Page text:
Watch out for the often-strange co-mingling of business and personal.
The buzz around Facebook, Twitter, and social media has turned into a roar over the past year, creating both opportunity and anxiety for countless small businesses.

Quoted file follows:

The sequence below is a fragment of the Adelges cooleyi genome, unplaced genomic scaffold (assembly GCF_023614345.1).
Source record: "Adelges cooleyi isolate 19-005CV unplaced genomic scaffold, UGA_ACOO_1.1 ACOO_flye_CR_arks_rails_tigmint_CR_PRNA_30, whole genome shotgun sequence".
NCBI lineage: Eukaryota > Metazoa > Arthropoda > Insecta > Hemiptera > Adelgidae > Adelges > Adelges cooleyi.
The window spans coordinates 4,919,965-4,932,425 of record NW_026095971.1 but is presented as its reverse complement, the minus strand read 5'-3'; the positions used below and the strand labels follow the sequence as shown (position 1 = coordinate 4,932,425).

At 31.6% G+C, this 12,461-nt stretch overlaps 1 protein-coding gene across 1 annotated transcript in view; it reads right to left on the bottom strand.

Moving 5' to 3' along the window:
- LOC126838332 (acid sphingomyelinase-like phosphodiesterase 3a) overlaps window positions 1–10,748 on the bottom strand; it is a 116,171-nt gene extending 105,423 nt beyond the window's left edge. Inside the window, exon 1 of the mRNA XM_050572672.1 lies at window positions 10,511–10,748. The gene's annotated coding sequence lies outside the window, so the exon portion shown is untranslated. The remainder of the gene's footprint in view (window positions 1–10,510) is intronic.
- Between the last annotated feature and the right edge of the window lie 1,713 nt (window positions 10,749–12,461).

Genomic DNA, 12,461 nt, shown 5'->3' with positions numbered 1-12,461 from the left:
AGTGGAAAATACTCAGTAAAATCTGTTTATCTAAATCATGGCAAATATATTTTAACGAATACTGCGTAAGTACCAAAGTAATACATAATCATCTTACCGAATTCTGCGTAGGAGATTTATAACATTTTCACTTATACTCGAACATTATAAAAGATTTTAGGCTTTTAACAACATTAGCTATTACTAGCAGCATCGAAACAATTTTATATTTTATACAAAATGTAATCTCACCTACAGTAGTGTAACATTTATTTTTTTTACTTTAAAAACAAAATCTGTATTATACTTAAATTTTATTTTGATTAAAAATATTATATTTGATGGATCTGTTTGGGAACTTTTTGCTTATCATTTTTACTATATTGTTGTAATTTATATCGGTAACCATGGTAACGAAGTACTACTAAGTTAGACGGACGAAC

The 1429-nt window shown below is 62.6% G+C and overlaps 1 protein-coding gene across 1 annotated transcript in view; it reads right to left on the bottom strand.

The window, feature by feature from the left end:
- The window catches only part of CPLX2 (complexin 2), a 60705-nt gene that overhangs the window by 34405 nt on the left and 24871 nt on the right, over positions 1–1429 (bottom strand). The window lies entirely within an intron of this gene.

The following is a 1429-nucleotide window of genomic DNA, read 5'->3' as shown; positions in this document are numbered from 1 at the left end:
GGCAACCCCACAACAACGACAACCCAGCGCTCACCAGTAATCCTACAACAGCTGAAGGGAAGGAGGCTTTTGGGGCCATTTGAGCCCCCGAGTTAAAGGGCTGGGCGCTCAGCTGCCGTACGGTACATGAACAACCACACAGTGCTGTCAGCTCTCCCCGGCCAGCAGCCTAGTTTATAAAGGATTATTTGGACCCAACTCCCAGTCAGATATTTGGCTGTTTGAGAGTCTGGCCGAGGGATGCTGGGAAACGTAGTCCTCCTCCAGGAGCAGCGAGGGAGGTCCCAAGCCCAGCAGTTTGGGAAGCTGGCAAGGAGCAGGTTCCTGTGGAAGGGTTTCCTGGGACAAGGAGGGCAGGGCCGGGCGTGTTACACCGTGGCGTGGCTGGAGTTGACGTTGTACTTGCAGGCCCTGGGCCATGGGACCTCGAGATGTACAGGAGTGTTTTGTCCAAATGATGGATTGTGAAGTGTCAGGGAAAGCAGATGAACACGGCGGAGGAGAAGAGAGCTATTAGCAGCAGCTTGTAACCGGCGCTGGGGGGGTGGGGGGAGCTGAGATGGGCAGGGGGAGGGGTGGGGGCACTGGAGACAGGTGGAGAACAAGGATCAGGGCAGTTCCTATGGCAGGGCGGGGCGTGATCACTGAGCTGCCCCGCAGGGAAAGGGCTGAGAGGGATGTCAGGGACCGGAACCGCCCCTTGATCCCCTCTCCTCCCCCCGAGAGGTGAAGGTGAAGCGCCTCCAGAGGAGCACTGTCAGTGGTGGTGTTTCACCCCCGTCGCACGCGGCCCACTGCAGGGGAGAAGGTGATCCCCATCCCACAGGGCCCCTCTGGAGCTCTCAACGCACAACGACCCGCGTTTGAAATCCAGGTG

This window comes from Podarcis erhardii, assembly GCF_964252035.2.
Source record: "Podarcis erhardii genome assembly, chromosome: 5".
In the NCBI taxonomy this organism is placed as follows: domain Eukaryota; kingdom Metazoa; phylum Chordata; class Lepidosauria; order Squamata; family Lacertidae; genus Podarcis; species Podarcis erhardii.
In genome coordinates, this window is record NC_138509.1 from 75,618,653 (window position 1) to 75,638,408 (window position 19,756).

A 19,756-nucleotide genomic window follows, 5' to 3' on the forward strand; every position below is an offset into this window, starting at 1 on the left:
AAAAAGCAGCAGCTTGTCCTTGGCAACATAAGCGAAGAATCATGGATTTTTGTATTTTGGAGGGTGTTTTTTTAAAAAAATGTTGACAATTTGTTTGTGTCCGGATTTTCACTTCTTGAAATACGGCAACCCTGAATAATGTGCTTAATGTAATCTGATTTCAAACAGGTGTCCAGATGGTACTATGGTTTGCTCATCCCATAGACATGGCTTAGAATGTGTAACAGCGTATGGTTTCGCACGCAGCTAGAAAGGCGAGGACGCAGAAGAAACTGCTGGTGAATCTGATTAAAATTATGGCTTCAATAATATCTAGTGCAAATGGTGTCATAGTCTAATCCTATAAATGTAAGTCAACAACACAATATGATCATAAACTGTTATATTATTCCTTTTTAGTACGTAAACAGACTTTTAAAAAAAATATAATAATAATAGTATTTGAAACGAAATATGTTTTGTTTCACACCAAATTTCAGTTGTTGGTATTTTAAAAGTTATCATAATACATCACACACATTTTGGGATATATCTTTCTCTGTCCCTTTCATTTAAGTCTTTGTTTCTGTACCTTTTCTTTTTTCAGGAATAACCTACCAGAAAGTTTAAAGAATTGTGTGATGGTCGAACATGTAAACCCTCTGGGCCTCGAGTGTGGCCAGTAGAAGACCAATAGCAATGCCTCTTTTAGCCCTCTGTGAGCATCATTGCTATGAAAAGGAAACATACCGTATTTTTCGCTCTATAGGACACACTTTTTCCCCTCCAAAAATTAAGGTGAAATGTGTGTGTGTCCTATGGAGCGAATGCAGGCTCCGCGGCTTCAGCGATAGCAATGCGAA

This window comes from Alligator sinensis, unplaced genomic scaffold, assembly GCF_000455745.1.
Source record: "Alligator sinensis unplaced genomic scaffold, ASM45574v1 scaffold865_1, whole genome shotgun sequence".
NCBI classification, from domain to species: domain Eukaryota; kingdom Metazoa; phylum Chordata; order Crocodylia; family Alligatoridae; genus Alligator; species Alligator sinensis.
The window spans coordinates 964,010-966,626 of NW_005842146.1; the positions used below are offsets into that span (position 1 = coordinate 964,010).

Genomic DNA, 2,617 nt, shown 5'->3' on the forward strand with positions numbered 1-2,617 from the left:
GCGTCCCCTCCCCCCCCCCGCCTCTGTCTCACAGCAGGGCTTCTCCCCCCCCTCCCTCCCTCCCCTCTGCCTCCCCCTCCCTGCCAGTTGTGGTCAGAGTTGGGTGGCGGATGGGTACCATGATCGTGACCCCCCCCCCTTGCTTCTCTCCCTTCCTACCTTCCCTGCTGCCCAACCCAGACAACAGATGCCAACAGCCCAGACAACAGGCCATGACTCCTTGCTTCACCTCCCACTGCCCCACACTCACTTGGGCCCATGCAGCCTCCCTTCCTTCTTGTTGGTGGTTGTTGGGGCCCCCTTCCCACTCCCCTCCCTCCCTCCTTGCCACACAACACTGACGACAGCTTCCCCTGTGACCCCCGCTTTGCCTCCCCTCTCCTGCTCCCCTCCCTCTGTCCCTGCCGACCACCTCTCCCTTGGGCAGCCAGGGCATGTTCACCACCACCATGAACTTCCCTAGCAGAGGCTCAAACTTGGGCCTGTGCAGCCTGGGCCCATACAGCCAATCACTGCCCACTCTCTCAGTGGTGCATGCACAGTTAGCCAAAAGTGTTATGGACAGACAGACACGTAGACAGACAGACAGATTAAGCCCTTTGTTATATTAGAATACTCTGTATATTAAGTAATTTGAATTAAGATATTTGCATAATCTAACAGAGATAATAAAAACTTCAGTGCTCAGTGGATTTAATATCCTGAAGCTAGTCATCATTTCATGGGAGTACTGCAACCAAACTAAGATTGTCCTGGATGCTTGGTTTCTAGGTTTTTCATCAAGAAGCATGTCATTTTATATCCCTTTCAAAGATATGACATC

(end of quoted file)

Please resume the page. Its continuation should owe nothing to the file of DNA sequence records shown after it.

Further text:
Almost anyone in marketing will tell you it's critical to make use of Facebook and Twitter — and maybe LinkedIn and MySpace, too. There are 200 million Facebook users and 20 million on Twitter — so the numbers are just too big to ignore. That's especially true if you're in the media business, like NewWest.net, but it applies to most places. To get your message out, you have to find the people. Yet the nature of these networks poses huge challenges for marketing. Facebook and Twitter were designed for socializing, not selling, and those activities don't tend to gel. On Facebook, you can now have a company (or "organization") page, which has different characteristics than a regular personal page. Instead of becoming your "friend," people join as a "fan" of your company, and you can't access the same set of personal info. This makes sense, but it also underscores an inherent disconnect. Most people do not think of themselves as "fans" of particular businesses, even businesses they like. (Fan after all is short for fanatic, and it's a pretty rare firm that inspires fanaticism.) So it's not that easy to accumulate fans. Some places get around this by using a personal page as a company page, but Facebook is cracking down on this practice. If you're doing it, be careful, as you could one day find your account (and all your hard-won friends) deleted. I suggest instead that you also encourage employees to promote the company via their personal Facebook pages — if they are willing. But watch out for two huge pitfalls. If employees are using their personal pages for business promotion and networking, it's important that they present themselves professionally and don't use the page in a way that could hurt the company. Also watch out for the often-strange co-mingling of business and personal that's now the norm on Facebook (for better and for worse). If you're a Facebook regular, you'll have those annoying friends who overwhelm your feed with "advertisements" for their business, cause, or political candidate. And you've probably confronted the potentially awkward situation of someone "friending" you for business reasons. You might not want that contact to see your "relationship status" or to glean other insights that are integral to the Facebook experience. So I'd recommend that you decide on the main purpose of your individual Facebook account — business or pleasure — and manage it accordingly. Many of the same hazards apply to Twitter (though Twitter makes no distinction between business and personal accounts, at least for now). A good way to get someone to un-follow you on Twitter is to use it as an advertising platform. But for NewWest.net at least, people follow our feed because they want our tweets. For a while we had an automated system for sending all our headlines out on our Twitter feed, but we decided that was too much. And too impersonal. Making good use of social networks requires you to act human and to stay sensitive to the evolving ethos of the community. And that requires time and attention—two commodities that are always in short supply at small companies. Investing in these platforms also carries some risk, as success could prove fleeting. MySpace now appears to be going the way of Friendster. Twitter's mind-boggling growth slowed significantly in May. Google (GOOG) is preparing a new social-networking initiative that some people think could beat Facebook. Yet even if Twitter and Facebook take the likely track of turning into tool sets to be used across the Web rather than destinations, you'll be ahead of the game if you get involved now. If you're looking for a silver bullet on how to deal with all this, forget it. I don't think there's any systematic way to determine how much time you should devote to a specific platform. As with so many marketing initiatives, returns can be hard to measure. Plus there's a leap of faith as to what you think will drive business in the long run. But social networking should enter into your marketing mix at some level. If you haven't done so already, I'd suggest a companywide brainstorming session about how best to use them — and get everyone in on the conversation. It's probable that junior-level employees and interns know a lot more about how these communities work than senior management. Then come up with a budget — not a money budget (there's no way to advertise on Twitter anyway, and I wouldn't recommend Facebook ads) — but a time budget. Updating the Facebook page or sending out tweets can be shared among a few people. And you can decide what it's worth in the context of your overall marketing spend. At NewWest.net we can determine effectiveness partly by how much traffic is produced. The better defined your marketing goals, the easier it will be to tell whether social-networking activity is making a dent. It's not going to change your world overnight, but in the era of media fragmentation, every little bit helps.